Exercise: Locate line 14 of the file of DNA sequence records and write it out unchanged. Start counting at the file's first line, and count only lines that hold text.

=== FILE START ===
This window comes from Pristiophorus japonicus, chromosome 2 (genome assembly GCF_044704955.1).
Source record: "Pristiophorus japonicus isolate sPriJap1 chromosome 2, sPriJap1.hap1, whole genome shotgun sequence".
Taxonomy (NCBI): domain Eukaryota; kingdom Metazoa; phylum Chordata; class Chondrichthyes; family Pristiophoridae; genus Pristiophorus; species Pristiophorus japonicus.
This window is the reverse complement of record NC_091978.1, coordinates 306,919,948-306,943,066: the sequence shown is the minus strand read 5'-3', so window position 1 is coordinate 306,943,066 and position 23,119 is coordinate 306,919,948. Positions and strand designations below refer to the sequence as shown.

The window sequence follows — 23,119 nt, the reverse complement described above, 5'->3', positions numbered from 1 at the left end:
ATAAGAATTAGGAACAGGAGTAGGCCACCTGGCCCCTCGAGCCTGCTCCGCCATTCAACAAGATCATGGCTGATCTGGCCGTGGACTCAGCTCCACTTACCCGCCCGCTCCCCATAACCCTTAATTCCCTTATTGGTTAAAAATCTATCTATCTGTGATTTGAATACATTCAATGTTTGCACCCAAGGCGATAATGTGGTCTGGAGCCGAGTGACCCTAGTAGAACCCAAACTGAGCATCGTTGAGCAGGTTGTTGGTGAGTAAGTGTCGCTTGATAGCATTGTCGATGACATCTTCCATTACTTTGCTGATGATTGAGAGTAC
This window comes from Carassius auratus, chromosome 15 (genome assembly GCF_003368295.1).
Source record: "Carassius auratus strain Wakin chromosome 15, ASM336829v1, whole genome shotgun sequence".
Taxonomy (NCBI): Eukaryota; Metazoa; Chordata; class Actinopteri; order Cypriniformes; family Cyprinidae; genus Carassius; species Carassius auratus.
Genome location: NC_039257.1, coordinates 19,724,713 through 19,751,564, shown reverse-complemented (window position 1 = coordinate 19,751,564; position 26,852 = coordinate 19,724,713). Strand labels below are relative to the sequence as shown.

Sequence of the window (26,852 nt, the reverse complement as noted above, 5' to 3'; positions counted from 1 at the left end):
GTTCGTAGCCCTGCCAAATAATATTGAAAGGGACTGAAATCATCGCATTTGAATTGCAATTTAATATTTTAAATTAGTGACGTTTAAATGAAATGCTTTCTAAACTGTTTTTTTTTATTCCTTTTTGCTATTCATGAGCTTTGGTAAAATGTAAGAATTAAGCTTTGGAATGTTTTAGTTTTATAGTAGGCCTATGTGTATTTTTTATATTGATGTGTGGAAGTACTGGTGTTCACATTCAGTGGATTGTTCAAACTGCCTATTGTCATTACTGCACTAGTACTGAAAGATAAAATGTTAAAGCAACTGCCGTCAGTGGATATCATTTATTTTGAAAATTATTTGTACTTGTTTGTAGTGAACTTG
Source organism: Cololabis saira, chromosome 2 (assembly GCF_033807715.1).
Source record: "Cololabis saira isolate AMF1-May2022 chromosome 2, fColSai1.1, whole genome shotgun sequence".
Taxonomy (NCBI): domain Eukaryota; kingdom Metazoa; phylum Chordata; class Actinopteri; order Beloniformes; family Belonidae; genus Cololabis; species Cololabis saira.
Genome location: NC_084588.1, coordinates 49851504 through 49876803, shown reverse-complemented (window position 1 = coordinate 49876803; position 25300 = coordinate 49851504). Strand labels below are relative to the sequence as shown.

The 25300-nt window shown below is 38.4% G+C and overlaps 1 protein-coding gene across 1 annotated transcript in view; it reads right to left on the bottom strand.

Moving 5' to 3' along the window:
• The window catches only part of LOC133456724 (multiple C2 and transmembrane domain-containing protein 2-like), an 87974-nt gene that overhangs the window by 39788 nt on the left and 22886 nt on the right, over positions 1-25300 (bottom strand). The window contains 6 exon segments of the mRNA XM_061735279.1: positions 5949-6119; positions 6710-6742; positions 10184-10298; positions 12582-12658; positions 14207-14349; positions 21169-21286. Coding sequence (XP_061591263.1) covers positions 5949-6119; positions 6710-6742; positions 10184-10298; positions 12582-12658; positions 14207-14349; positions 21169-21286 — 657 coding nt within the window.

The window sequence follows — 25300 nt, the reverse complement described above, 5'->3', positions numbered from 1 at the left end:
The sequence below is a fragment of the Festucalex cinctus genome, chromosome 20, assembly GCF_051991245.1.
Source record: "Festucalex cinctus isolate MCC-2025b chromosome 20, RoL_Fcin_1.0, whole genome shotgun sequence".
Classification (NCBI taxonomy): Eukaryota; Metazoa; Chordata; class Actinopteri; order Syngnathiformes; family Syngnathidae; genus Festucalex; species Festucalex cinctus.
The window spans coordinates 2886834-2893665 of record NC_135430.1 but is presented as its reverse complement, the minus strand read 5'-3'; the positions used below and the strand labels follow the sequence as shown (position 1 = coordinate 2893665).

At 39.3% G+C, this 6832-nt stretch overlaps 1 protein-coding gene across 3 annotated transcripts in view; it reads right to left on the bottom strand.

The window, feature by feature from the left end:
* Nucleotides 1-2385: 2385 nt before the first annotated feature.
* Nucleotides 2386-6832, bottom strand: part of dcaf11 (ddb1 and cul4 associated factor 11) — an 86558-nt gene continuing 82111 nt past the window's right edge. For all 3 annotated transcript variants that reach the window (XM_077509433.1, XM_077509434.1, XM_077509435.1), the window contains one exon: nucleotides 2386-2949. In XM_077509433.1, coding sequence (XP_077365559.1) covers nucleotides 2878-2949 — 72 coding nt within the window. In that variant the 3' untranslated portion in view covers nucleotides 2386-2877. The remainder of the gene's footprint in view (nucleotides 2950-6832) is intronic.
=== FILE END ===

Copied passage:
Source record: "Cololabis saira isolate AMF1-May2022 chromosome 2, fColSai1.1, whole genome shotgun sequence".